2.  Manual focus seems illusory. Although it is true that manual focus lenses are actuated by human hands, almost all modern (post 1970) manual-focus cameras utilize focusing aids: split-image rangefinders, fresnel spots, split prisms, or aerial crosshairs.  All of these aids are located in the center of the viewfinder (granted, the focused subject can then be moved off-center), but more importantly, all of them operate in binary mode: they either show objects as (1) in focus or (0) out of focus. They all drive binary decisions by the photographer (“is this in focus?”).  Aside from moving lens elements via twists of the hand, there is no difference between any of the systems above and a phase-detect AF reticle, a contrast-detection scheme aimed at a particular spot, or active infrared rangefinding at a defined point in the viewfinder field. Against this, active and multipattern AF also have the ability to do something a human cannot: instantly determine – and focus on – the closest object in the frame.  Cameras with manual focusing modes do allow fixed zone focusing for landscapes, but most serious AF cameras also allow the AF to be switched off.  And aside from the rare completely unadorned groundglass focusing screen, no design – manual or automatic – provides a realistic picture of what is in focus with the lens stopped down (don’t kid yourself – that fresnel-brightened screen blacks out before it shows you the depth of field).

3.  Manual winding adds no value. It is always in the photographer’s interest to have an unexposed frame of film behind the shutter and ready for action. If one looks to manual winding primarily for “contemplation,” the exorbitant price of film today is now the better reason to contemplate each shot. Manual winding has, for many years, satisfied an engineering consideration: power-consumption.  The winding stroke(s) both moved the film and cocked a spring-driven shutter.  As shutters took on more accurate electronic timing and ultimately, servo motor drive, the value of that thumb lever began to decline. By the mid-1990s, all pro 35mm cameras were motorized, and the only serious cameras left with manual wind were nostalgia-driven rangefinders, legacy designs, or medium-format cameras whose prodigious size and bulk would be compromised further by motors (or that were so slow in use that faster film availability was not a big concern).  The preponderance of auto-advance cameras is not unlike the domination of Olympic shooting by semiautomatic target pistols: you need to keep your eye on the target.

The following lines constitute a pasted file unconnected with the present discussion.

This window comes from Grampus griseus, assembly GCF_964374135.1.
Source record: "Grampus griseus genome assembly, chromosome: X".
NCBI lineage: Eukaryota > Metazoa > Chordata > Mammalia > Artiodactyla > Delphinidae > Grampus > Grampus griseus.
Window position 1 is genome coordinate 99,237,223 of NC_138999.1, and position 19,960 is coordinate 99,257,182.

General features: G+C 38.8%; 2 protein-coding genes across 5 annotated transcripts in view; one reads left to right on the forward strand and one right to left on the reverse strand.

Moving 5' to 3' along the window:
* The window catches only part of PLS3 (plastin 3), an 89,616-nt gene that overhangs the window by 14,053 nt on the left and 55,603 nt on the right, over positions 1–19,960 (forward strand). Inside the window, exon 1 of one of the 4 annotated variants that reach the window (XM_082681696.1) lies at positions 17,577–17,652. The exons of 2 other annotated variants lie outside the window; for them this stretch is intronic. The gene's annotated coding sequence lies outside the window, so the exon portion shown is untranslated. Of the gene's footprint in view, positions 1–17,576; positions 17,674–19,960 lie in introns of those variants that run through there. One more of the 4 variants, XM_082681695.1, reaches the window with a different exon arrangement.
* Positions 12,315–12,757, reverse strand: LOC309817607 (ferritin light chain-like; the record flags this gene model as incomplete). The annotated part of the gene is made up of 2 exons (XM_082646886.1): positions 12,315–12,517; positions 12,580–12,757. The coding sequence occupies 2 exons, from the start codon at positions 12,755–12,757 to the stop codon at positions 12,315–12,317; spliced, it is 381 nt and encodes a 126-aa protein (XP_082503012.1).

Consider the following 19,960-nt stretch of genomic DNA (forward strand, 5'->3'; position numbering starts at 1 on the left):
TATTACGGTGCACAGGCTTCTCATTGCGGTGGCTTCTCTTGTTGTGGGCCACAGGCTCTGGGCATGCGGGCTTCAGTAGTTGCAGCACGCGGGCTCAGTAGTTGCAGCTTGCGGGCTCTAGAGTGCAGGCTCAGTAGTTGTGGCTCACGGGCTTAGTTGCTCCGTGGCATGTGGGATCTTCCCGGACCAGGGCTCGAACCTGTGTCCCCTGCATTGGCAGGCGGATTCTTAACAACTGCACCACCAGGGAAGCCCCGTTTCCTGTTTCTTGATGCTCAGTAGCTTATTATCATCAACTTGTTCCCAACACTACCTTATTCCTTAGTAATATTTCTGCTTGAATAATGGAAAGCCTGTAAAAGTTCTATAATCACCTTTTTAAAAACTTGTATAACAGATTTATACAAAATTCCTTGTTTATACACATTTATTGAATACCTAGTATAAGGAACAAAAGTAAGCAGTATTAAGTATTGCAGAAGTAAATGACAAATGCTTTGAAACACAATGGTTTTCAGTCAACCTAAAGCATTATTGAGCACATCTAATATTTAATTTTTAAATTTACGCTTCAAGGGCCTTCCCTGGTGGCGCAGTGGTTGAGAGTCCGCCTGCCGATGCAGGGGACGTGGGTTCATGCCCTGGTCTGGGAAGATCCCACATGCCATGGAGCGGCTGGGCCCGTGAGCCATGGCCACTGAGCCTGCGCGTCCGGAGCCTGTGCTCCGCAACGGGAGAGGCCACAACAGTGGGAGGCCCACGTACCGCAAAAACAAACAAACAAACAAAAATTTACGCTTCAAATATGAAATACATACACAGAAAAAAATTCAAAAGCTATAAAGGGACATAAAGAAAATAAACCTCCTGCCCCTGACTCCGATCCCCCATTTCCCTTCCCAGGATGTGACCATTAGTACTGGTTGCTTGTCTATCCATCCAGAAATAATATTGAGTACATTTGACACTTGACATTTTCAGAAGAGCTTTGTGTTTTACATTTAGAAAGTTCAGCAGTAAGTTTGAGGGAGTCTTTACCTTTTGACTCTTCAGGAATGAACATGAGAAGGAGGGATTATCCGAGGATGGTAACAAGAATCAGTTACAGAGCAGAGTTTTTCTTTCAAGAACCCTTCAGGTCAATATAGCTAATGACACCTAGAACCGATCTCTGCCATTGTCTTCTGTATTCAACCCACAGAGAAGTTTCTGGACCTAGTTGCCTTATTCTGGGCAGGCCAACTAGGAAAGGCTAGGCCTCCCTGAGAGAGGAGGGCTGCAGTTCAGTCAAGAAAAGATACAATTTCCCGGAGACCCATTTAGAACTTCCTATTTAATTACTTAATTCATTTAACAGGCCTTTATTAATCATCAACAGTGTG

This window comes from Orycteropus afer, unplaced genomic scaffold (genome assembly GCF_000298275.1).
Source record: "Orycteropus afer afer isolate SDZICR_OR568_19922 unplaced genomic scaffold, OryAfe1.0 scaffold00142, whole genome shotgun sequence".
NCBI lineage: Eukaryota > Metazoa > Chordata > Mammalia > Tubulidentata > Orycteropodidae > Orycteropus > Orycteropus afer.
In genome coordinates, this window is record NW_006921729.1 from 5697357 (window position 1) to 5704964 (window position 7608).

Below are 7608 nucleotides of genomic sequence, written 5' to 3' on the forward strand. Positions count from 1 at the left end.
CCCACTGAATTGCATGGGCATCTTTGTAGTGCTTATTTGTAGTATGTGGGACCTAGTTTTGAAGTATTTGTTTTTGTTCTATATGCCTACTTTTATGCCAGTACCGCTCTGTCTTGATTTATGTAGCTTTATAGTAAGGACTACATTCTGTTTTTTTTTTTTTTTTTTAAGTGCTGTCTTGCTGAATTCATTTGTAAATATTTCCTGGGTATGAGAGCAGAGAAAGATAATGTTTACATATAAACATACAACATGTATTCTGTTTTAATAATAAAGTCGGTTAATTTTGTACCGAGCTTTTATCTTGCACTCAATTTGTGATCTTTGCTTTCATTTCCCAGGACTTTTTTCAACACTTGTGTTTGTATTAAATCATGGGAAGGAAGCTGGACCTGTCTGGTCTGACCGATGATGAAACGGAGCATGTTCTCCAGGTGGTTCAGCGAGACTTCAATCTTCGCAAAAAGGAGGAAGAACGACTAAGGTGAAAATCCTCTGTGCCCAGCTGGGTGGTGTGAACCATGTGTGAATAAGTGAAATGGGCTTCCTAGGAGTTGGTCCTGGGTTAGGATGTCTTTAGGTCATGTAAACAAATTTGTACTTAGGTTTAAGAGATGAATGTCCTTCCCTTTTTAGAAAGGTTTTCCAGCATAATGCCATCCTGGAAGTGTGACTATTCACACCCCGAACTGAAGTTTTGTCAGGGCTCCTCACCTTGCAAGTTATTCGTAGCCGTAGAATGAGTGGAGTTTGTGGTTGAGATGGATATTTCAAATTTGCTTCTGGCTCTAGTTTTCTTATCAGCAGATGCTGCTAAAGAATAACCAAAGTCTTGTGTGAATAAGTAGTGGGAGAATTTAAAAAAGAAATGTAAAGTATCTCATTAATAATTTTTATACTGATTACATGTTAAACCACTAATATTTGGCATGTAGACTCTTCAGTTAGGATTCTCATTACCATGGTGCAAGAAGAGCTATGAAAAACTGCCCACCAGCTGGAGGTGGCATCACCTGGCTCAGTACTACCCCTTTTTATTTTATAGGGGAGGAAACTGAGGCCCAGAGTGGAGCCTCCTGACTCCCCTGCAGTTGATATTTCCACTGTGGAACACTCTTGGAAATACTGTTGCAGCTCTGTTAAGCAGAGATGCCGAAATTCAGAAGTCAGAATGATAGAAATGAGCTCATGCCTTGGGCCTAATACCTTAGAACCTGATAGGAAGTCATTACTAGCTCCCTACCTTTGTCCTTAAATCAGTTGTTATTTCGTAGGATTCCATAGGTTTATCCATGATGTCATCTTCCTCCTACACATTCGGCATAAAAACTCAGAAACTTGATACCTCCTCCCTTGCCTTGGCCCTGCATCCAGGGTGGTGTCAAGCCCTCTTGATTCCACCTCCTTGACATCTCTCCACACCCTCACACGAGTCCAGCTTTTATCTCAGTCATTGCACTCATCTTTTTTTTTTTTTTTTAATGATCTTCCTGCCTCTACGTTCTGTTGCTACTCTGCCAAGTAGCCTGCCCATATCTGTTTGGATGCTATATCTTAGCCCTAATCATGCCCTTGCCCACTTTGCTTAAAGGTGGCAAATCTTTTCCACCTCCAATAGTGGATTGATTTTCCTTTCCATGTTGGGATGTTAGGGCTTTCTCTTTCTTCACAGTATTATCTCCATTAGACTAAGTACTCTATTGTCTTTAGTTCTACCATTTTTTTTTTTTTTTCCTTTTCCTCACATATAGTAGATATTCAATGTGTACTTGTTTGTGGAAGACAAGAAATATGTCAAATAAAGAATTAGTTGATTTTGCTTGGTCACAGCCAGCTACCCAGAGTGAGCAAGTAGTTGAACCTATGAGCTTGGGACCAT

None of this is to say that photography is otherwise preprogrammed; it is just to point out that performing some things “manually” is not very meaningful if it invariably reaches the same result that a robot camera would have achieved in the first place. Acceptance of technology allows you to use your diminished H. sapiens brain capacity on composition, focus selection (rather than execution), tone balance, and lighting – all of which are at the heart of a picture. And there are plenty of legitimate reasons to select a manual-only camera – but most of them have to do with unique capabilities, film format or other qualities that carry through to the final image. Anything else verges on conflating the happenstance of ancient mechanical engineering with some Zen stroke of genius.